Magnolia LNG executes servitude deal with Turner’s Bay

Magnolia LNG has taken another step toward breaking ground on its multibillion-dollar export facility in Calcasieu Parish.

The LNG project — one of 10 in Southwest Louisiana, two of which have broken ground — has signed a servitude agreement with Turner’s Bay LLC to deposit material dredged during construction into the bay, restoring about 100 acres of wetlands.

“We have an issue of where to put the soil, and Turner’s Bay has lost wetlands,” said COO John Baguley. “This makes for a very elegant solution.”

Magnolia needs to dredge about 1 million cubic yards of material to carve out a place for docking LNG carriers at its export facility along the Industrial Canal. Baguley said Magnolia will install a temporary pipeline below the canal and use it to pump the dredged material over to Turner’s Bay, about three miles away, avoiding the hazard and cost of transferring the material by truck.

Baguley said the area will only need to be dredged like this once, although the company expects to do minor maintenance dredging when operating. Magnolia received federal approval for the dredging in October.

The move, which locks Magnolia into a long-term contract, shows the company has confidence in its project — despite it being delayed due to sluggishness in the market, he said.

Baguley noted that Magnolia could have chosen to extend its option period instead, allowing it to postpone commitment while it tries to convince hesitant customers to ink contracts. But it decided to commit, he said, so that other local LNG companies couldn’t swoop in and take the site.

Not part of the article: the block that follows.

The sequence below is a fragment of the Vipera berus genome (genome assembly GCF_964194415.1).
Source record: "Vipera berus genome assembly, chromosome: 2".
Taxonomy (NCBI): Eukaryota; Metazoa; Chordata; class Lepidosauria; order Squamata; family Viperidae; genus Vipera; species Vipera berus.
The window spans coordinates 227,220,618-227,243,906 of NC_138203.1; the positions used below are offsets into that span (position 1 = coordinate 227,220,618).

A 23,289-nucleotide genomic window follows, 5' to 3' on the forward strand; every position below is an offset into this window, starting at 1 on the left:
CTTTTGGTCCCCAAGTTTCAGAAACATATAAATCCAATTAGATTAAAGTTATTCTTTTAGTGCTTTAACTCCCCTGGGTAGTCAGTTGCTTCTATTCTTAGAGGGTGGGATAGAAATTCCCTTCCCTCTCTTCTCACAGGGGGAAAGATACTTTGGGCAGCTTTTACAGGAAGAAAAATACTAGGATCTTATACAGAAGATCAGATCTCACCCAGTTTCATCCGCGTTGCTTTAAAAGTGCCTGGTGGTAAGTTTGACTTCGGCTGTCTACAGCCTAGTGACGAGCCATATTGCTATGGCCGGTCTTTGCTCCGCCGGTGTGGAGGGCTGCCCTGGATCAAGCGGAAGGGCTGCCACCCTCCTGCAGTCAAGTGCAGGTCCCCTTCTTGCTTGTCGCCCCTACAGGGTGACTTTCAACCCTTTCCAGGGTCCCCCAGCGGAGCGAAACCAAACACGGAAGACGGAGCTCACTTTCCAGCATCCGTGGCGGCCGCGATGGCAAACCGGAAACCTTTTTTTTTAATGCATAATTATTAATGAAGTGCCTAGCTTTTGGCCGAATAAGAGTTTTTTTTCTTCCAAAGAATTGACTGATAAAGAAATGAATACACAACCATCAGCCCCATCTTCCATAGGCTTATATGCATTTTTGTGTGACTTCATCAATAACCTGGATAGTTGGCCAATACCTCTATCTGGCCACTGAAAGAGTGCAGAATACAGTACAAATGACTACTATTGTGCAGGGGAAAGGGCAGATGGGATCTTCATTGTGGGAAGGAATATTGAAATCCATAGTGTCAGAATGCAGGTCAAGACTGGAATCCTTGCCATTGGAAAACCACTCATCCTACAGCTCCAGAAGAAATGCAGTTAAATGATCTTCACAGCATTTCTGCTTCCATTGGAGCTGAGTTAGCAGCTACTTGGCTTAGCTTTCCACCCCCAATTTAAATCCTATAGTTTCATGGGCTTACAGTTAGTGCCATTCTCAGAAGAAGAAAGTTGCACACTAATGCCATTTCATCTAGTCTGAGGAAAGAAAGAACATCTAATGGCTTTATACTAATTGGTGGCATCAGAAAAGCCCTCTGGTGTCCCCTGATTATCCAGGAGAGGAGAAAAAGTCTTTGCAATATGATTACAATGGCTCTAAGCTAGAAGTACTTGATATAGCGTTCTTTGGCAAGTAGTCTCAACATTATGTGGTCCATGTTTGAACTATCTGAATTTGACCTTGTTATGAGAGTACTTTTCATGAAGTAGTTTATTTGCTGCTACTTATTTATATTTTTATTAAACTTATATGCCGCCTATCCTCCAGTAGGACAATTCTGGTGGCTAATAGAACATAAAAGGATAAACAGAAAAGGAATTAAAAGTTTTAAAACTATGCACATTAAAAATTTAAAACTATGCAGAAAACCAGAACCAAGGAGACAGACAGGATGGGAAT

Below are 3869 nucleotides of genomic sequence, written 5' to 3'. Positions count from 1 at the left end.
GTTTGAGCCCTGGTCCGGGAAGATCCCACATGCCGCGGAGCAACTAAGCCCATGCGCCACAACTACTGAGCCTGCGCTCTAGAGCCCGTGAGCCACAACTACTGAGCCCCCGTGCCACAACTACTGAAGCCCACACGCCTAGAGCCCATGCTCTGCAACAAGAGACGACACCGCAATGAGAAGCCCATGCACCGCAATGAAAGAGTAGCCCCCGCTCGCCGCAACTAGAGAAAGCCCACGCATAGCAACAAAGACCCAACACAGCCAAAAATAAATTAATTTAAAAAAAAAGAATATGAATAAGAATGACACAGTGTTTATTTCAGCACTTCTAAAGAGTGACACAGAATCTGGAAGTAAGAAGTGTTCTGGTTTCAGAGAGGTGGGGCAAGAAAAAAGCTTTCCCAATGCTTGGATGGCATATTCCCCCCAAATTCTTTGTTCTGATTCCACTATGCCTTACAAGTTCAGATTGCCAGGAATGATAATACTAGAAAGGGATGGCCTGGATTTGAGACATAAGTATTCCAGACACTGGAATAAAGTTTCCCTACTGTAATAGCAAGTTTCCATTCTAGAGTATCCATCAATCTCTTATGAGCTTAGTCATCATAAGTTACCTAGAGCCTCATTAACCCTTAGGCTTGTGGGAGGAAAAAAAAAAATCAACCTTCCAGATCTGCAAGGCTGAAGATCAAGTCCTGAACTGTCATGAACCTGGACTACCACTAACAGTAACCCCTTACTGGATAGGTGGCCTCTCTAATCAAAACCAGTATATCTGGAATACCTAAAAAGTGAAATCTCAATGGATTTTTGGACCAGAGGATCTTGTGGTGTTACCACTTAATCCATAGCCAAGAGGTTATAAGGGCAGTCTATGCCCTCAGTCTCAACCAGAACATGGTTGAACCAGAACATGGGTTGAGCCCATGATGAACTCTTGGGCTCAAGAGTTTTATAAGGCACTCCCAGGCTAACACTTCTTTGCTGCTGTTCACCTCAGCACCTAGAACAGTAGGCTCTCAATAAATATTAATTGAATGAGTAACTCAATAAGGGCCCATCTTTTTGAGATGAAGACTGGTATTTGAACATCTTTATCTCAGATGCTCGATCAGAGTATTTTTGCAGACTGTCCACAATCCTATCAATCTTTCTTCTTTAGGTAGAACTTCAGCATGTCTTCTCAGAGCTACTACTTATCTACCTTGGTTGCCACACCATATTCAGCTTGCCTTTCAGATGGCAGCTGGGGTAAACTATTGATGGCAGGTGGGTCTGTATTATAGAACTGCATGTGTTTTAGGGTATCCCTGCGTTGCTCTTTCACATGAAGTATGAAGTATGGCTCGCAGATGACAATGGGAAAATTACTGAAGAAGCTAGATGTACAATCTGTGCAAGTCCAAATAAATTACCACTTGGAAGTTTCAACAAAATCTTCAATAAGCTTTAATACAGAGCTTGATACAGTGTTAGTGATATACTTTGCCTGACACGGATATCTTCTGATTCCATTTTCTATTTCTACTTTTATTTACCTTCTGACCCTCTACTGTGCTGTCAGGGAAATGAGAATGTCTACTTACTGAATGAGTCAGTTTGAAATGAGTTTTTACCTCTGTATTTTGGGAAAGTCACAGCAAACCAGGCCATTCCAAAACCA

Now that construction has increased, he said, there are few places to deposit soil in the area. He said the market for these sites will only tighten as the other LNG projects progress toward construction. 

Although Magnolia has had trouble getting buyers, he said, the company’s faith in the project remains unshaken. “We have enough confidence going forward that we’re comfortable doing this,” Baguley said.

Magnolia made a similar move in March, when it signed a minimum 20-year lease with the Port of Lake Charles after having reserved the property with an option agreement. 

No other planned LNG project has made commitments like these, barring the two that already broke ground — Cameron LNG in Hackberry and Cheniere Energy’s Sabine Pass LNG, which is already operating. 

And no other company has completed the FERC process; signed its primary engineering, procurement and construction contract; and secured a buyer for a fourth of its offtake. 

Although buyers aren’t in a hurry to sign contracts now, Baguley said, it’s only a matter of time. And when they do, Magnolia will be “shovel ready,” he said.

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